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Israeli forces detain 4 Gaza fishermen

Sept. 9, 2014 9:53 A.M. (Updated: Sept. 10, 2014 3:03 P.M.)
GAZA CITY (Ma'an) -- Israeli naval forces early Tuesday detained four Palestinian fishermen off the coast of the northern Gaza Strip, a Ma'an reporter said.

Israeli gunboats intercepted a Palestinian fishing boat near Beit Lahiya and detained four fishermen from the al-Sultan family, taking them to an unknown location.

An Israeli army spokeswoman told Ma'an Israeli naval forces "identified two vessels" that were outside of the "permitted fishing zone" in the area, saying they were further than six miles from shore.

The forces called on the boats to stop, fired warning shots into the air, shot "toward the vicinity of the vessels," and then took the fishermen for "questioning," the spokeswoman said.

Last Wednesday, Israeli forces detained two Palestinian fishermen in the same area.

Since the signing of a ceasefire agreement that ended 50 days of fighting between Israeli forces and Palestinian militants in Gaza on Aug. 26, the Israeli navy has in at least three instances fired at Gaza fishermen under the pretext that they had surpassed fishing zone limits.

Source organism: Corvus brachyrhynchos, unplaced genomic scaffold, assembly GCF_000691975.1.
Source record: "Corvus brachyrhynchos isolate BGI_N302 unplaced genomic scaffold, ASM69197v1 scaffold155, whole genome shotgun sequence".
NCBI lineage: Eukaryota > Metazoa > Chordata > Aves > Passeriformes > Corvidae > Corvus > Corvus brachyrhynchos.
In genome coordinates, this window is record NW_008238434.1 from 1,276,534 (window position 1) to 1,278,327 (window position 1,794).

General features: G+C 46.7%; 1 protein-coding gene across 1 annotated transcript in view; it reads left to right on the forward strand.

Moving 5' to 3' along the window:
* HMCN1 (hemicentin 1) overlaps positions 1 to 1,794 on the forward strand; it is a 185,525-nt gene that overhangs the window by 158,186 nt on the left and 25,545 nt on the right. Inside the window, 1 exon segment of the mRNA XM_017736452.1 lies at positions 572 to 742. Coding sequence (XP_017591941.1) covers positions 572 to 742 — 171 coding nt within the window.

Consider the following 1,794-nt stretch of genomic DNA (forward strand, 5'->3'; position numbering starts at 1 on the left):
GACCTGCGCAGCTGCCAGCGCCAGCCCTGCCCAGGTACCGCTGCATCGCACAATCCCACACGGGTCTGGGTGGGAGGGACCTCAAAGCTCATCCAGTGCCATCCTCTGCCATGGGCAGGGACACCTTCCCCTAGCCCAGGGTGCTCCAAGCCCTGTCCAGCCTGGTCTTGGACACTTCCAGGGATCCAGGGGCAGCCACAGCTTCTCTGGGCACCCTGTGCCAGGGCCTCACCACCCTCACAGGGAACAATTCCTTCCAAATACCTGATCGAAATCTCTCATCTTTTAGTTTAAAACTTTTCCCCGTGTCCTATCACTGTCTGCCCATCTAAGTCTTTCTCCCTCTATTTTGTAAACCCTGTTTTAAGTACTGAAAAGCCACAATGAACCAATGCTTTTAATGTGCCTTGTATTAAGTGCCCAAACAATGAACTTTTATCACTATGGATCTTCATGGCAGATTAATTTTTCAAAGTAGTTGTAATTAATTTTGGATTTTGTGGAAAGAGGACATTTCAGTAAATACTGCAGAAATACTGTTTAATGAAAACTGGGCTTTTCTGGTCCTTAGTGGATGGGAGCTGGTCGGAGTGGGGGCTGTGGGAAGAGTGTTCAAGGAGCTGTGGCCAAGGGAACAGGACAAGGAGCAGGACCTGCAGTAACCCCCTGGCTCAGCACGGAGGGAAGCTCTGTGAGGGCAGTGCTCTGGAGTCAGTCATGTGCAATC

Last Tuesday, fishermen told Ma'an Israeli forces fired at them with machine guns while they were fishing well within the six-mile limit near Rafah, in an apparent breach of the ceasefire deal.

The Israeli army confirmed the incident at the time but said only warning shots had been fired and that the fishermen were further than six miles from shore.

The Aug. 26 agreement stipulated that Israel would immediately expand the fishing zone off Gaza's coast, allowing fishermen to sail as far as six nautical miles from shore, and would continue to expand the area gradually.

Under the terms of the deal, Israel also agreed to ease its siege on the coastal enclave.

Prior to the recent agreement, Israeli forces maintained a limit of three nautical miles on all Gaza fishermen, opening fire at fishermen who strayed further, despite earlier agreements which had settled on a 20-mile limit.

The restrictions crippled Gaza's fishing industry and impoverished local fishermen.
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